René Magritte. The Menaced Assassin. Brussels, 1927. Oil on canvas, 59 1/4″ x 6′ 4 7/8″

René Magritte's "This is not a pipe."

René Magritte’s “This is not a pipe.”

Currently reading Lionheart by Justin Cartright (Bloomsbury

What Did You See?

24 Jan
Nick Dawidoff (photo: Robert Birnbaum)

Nick Dawidoff (photo: Robert Birnbaum)

Though I am a sports fan I am not a fan of football— especially the comic operatic machinations of an endlessly monetizing NFL. Why, you ask? Mostly to do with the greed and violence attached to the sport. That said, I must confess that I have been unable to kick the life-long habit of watching televised games. Thus,I spent last Sunday watching the two conference championships. I came away with two small questions which a few days later are still lingering.

When I first watched the now famous play where Bronco’s Wes Welker cut Patriot’s Aquib Talib, which was just on the periphery of the live action shot, I thought it looked like an illegal pick. Now I had a fleeting view and my recollection was that the play(which effectively and seriously reduced the Patriot’s defense) went without commentary.

I am a fan of Fox’s blonde sports reporter Erin Andrews an upbeat sports gal/reporter, who has shown much pluck and mettle as a sports journalist, none more vivid than her being drenched on screen, during the Red Sox post victory doings. A sousing she accepted with aplomb and good humor. By now sports fans probably have seen Andrews post game exchange with Seahawk’s fiery star Richard Sherman. Lasting all of 30 seconds or so, Andrews asked 2 questions and then quickly passed back to the dull chatter of colleague Joe Buck. Andrews’s expression led me to think that there was something off about the way Andrews dumped very quickly out of her moment with the vociferous Sherman. And in the ensuing chatter with Fox’s committee of experts, Michael Strahan commented that, “Sherman scared Andrews…” And if you look at the countless versions of the the clip that last instant where she says something like “Back to you…” has been edited out and shifted to an image of QB Russell Wilson.A minor curiosity but no big thing…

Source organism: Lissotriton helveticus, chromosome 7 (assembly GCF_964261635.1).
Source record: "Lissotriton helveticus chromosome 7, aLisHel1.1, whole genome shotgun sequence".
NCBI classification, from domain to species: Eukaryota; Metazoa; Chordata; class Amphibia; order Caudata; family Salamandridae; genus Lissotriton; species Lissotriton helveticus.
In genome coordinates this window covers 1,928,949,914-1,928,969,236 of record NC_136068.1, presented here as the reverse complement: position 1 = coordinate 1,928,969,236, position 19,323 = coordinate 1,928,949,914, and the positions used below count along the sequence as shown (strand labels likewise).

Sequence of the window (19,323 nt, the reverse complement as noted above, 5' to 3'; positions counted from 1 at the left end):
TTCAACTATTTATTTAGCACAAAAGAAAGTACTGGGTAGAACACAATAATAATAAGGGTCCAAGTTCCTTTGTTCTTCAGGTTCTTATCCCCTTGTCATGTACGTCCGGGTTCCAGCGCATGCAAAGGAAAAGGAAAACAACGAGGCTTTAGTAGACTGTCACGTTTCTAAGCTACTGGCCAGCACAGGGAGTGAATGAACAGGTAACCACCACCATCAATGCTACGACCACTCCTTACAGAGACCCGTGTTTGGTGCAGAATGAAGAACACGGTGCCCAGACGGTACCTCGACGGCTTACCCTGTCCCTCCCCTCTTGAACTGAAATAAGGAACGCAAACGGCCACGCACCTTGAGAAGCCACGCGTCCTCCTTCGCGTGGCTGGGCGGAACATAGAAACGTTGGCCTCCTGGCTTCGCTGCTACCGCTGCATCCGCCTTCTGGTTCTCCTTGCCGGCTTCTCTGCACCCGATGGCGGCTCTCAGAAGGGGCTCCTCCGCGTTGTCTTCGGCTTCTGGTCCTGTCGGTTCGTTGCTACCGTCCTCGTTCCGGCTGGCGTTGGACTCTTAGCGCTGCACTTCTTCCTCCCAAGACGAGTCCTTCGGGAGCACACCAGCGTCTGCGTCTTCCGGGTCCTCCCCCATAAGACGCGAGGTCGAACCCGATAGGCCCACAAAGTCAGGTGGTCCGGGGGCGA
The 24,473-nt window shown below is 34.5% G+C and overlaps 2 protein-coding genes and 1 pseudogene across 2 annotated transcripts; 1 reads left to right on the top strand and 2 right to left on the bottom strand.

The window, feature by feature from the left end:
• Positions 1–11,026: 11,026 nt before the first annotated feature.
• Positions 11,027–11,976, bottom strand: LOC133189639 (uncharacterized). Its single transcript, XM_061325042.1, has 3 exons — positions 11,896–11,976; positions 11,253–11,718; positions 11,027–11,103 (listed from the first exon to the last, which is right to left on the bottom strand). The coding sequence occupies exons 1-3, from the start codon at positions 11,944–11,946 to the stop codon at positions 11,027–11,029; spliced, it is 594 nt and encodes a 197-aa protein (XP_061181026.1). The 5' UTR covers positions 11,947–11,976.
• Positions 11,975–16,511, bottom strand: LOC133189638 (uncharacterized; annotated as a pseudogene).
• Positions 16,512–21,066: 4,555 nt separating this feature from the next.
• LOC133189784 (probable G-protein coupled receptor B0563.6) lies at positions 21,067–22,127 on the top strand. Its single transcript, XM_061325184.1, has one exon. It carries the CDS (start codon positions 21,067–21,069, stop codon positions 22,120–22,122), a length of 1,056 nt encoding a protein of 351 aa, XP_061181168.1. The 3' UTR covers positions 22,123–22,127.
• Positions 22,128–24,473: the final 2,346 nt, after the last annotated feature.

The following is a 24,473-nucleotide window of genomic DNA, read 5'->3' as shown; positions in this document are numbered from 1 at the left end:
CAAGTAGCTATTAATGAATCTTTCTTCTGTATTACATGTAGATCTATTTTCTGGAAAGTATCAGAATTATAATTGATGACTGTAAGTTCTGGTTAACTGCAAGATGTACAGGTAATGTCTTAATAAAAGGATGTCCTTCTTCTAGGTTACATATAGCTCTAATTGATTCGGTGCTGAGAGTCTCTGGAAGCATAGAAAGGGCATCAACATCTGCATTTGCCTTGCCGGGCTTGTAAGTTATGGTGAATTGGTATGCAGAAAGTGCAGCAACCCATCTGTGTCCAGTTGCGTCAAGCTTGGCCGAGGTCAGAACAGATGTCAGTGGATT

The only sports books I have ever read were Dave Meggysey’s seminal Out of Their League and Charles’s Pierce’s Tom Brady biography, and Tito Francona’s post Red Sox tenure apologia. Yet despite my antipathy to football, I picked up Nicholas Dawidoff’s Collision Low Crossers: A Year Inside the Turbulent World of NFL Football (Little Brown) on the obvious premise that good writers are able to make almost any topic worthy of attention. And Davidoff does exactly that—as he embeds himself for an intense year spent with the NFL’s New York Jets.

In Matthew Klam’s introduction for Dawidoff’s recent appearance at the celebrated DC independent bookstore, Politics and Prose, he observes that the author approached his subject from a nerd point of view—which should mean that there is an amplitude of useful facts and information and shrewd cogitation.